If you have not already read Nancy Colleton’s new piece in the Washington Post’s Capitol Weather Gang, “Weather Data: a national security priority,” it’s worth a look. In the piece Colleton, who is President of the Institute for Global Environmental Strategies, lays out the need for better forecasting and weather data collection capabilities and why this is a matter of national security, especially in the face of a changing climate where extreme weather events are likely to be more frequent and intense. An ounce of prevention is worth a pound of cure.
In the meantime, the response to the floods has been exemplary. And though the extent of the toll of the Colorado floods is not yet clear (and neither are the details about any possible role of climate change), the role of the national security community in responding is clear.
In another Capitol Weather Gang post on the Colorado floods, it was noted that: “Today, the biggest civilian airlift operation is underway since Hurricane Katrina, searching for and seeking to rescue over 1,200 missing/stranded people in vast areas completely cutoff by floodwaters.” Another article describes how the National Guard is working with local emergency responders to help those who have been isolated by the flood without access to roads, telephones, water, power or sewage.
In addition to the Colorado floods, the National Guard and emergency responders have also been lending crucial support to combating the Yellowstone Rim Fire and other weather events around the country.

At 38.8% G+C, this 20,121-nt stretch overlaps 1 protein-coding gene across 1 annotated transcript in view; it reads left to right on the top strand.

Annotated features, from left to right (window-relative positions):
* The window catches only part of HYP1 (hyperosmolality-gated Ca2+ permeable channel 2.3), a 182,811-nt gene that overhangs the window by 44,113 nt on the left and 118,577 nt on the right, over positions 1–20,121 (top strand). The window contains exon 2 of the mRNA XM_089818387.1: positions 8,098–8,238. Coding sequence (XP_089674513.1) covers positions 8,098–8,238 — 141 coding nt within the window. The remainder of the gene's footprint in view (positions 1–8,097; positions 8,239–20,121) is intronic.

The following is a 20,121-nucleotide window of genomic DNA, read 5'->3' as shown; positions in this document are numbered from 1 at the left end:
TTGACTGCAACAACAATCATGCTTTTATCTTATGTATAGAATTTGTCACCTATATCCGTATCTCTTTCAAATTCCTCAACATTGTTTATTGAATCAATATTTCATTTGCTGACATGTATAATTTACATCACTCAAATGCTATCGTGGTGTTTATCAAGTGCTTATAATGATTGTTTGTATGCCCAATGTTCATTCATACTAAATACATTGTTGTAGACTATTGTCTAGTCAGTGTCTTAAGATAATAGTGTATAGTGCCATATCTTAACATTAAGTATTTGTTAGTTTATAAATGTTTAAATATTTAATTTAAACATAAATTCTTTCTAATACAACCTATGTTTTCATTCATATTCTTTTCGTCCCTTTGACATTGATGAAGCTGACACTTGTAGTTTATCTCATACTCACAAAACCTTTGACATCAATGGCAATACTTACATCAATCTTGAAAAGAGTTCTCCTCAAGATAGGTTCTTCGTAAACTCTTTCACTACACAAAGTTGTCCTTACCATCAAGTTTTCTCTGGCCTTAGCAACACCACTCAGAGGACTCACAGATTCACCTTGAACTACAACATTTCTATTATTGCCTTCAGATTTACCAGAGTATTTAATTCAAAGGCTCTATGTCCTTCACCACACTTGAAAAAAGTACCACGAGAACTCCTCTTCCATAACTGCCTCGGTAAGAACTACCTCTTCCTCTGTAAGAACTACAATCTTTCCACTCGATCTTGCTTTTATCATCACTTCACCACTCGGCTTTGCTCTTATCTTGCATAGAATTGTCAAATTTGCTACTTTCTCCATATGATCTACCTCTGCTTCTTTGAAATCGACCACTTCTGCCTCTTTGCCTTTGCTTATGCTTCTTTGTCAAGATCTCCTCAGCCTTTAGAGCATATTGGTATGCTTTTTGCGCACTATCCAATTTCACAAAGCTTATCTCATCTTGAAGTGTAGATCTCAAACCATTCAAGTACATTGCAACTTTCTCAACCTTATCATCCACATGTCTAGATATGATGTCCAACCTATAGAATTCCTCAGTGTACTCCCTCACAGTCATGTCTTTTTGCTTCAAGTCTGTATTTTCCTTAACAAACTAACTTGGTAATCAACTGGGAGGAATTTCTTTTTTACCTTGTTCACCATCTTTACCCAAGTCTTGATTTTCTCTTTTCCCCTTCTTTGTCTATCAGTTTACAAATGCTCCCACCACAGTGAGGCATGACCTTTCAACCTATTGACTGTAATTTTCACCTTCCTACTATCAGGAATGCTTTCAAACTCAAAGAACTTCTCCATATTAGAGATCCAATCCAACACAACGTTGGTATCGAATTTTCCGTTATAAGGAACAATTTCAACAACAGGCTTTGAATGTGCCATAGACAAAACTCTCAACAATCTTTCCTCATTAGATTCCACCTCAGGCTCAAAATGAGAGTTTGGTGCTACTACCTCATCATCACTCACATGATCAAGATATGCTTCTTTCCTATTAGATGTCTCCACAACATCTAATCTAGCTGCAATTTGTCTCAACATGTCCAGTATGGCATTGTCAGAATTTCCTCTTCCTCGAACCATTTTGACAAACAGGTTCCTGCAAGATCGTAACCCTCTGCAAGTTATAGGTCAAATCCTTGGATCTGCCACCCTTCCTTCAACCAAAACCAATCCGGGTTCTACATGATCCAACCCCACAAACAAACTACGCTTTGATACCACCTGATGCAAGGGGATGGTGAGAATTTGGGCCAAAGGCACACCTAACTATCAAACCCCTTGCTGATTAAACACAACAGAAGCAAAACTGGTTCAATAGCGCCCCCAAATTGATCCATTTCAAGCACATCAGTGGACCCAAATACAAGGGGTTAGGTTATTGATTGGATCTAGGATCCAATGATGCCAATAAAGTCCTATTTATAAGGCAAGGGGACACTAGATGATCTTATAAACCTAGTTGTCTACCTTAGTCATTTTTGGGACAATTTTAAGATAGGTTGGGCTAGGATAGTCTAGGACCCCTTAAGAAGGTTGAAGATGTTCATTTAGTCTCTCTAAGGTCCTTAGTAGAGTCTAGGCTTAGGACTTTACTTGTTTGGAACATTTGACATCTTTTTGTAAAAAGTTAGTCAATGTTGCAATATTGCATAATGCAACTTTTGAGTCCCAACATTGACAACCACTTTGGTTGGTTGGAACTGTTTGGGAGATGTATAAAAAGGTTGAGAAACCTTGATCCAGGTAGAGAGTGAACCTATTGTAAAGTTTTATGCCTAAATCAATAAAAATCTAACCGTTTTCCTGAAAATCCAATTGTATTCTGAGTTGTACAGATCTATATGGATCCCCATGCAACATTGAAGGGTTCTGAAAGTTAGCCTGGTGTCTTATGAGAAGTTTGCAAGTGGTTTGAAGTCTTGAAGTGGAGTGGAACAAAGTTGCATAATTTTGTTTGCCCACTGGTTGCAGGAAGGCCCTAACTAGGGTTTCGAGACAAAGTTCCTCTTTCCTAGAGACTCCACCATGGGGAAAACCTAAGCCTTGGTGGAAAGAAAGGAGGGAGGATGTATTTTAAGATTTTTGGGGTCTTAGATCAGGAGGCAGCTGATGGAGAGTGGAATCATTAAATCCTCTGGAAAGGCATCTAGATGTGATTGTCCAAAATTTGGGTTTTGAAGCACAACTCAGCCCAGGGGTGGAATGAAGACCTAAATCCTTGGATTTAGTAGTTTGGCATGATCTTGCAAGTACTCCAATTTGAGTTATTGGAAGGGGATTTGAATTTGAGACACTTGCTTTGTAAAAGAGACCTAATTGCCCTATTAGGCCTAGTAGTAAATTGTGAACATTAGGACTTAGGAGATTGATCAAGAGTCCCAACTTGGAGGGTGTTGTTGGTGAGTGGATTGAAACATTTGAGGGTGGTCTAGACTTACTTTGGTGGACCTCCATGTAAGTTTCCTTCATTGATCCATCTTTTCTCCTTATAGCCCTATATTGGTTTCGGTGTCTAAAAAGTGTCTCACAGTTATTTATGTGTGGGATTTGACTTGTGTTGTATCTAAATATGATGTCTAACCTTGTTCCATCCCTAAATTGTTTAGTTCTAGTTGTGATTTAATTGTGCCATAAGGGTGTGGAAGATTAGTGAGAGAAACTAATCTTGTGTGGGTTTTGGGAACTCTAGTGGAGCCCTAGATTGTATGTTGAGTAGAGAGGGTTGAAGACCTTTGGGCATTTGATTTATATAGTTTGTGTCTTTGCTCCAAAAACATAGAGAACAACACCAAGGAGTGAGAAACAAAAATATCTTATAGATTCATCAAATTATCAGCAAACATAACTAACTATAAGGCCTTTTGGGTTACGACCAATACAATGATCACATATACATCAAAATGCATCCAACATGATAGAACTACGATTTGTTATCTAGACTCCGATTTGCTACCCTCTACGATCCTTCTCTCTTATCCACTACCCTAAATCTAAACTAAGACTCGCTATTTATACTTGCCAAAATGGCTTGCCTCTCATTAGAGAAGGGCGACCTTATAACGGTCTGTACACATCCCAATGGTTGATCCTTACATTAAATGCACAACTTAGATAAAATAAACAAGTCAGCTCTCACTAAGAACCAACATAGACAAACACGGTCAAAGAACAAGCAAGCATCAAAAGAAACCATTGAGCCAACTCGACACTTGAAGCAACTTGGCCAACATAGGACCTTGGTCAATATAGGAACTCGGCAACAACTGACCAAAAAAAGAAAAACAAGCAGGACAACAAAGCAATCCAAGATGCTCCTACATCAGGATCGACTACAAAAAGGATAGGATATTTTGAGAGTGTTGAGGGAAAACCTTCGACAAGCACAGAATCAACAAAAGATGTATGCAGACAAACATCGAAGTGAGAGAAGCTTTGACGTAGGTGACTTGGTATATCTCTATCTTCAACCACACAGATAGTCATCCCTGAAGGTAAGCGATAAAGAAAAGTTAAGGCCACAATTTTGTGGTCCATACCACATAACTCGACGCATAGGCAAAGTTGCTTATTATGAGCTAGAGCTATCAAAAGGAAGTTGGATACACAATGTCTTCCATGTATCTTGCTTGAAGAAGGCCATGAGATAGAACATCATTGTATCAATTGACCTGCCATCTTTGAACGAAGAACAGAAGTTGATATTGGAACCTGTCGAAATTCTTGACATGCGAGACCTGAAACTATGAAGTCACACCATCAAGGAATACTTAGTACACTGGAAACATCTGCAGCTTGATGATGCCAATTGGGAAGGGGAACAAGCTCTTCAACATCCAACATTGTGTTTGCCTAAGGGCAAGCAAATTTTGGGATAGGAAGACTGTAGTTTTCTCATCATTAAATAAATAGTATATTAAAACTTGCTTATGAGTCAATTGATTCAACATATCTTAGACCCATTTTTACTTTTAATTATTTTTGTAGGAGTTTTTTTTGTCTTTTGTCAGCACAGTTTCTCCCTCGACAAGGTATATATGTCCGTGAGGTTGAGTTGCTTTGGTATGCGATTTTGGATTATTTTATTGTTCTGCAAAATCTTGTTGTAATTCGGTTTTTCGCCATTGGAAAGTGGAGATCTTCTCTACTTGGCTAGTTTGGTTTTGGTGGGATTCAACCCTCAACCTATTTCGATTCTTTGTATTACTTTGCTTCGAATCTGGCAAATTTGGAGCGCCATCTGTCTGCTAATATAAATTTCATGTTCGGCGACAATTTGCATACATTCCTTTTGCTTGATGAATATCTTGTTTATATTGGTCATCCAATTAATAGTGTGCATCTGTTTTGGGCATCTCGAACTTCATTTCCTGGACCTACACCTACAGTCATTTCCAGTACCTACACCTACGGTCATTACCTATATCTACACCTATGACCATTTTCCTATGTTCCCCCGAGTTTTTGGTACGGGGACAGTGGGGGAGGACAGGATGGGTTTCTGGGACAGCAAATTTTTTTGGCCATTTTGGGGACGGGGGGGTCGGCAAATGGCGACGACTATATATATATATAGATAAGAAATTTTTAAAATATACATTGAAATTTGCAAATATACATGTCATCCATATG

This did not escape the attention of Chairman of the Joint Chiefs of Staff, Gen. Martin Dempsey, who posted this on twitter:
Assistant Secretary of Defense for Operational Energy, Plans and Programs, Sharon Burke also noted on twitter:
How to better prepare for these types of events certainly deserves more attention. A first step is understanding that they don’t happen in isolation. For example, Monte Morin notes in an interesting article in the Los Angels Times, “Meteorology and geography collide in Colorado flooding,” that the extensive drought that preceded the floods was also a factor in their severity.
We’ll need to look into that some more, as well as how improving satellite information and weather data capabilities can potentially save lives, and reduce stresses on already stressed emergency responders.